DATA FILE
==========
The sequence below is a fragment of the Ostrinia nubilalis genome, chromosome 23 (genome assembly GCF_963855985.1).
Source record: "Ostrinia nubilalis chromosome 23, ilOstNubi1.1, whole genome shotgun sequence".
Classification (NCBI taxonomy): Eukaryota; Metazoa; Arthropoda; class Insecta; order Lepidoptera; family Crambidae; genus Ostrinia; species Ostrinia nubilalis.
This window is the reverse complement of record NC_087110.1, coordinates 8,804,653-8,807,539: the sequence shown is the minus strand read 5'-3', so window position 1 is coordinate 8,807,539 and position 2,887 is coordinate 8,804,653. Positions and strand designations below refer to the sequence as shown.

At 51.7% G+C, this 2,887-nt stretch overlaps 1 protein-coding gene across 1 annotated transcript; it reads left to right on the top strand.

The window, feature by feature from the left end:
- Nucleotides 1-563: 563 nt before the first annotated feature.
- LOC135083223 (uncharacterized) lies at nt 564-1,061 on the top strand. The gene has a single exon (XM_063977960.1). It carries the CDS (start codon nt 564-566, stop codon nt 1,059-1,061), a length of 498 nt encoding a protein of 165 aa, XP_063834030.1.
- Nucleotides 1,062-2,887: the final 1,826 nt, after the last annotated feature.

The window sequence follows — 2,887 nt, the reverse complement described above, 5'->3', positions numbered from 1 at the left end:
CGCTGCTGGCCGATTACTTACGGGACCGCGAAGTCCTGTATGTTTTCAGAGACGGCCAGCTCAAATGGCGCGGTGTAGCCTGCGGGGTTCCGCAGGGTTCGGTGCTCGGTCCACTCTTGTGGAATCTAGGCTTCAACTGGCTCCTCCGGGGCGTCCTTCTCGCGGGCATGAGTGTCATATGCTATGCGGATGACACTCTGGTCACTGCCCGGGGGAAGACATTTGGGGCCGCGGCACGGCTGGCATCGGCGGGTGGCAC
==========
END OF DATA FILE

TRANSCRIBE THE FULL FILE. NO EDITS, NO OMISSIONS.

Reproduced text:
The sequence below is a fragment of the Ostrinia nubilalis genome, chromosome 23 (genome assembly GCF_963855985.1).
Source record: "Ostrinia nubilalis chromosome 23, ilOstNubi1.1, whole genome shotgun sequence".
Classification (NCBI taxonomy): Eukaryota; Metazoa; Arthropoda; class Insecta; order Lepidoptera; family Crambidae; genus Ostrinia; species Ostrinia nubilalis.
This window is the reverse complement of record NC_087110.1, coordinates 8,804,653-8,807,539: the sequence shown is the minus strand read 5'-3', so window position 1 is coordinate 8,807,539 and position 2,887 is coordinate 8,804,653. Positions and strand designations below refer to the sequence as shown.

At 51.7% G+C, this 2,887-nt stretch overlaps 1 protein-coding gene across 1 annotated transcript; it reads left to right on the top strand.

The window, feature by feature from the left end:
- Nucleotides 1-563: 563 nt before the first annotated feature.
- LOC135083223 (uncharacterized) lies at nt 564-1,061 on the top strand. The gene has a single exon (XM_063977960.1). It carries the CDS (start codon nt 564-566, stop codon nt 1,059-1,061), a length of 498 nt encoding a protein of 165 aa, XP_063834030.1.
- Nucleotides 1,062-2,887: the final 1,826 nt, after the last annotated feature.

The window sequence follows — 2,887 nt, the reverse complement described above, 5'->3', positions numbered from 1 at the left end:
CGCTGCTGGCCGATTACTTACGGGACCGCGAAGTCCTGTATGTTTTCAGAGACGGCCAGCTCAAATGGCGCGGTGTAGCCTGCGGGGTTCCGCAGGGTTCGGTGCTCGGTCCACTCTTGTGGAATCTAGGCTTCAACTGGCTCCTCCGGGGCGTCCTTCTCGCGGGCATGAGTGTCATATGCTATGCGGATGACACTCTGGTCACTGCCCGGGGGAAGACATTTGGGGCCGCGGCACGGCTGGCATCGGCGGGTGGCAC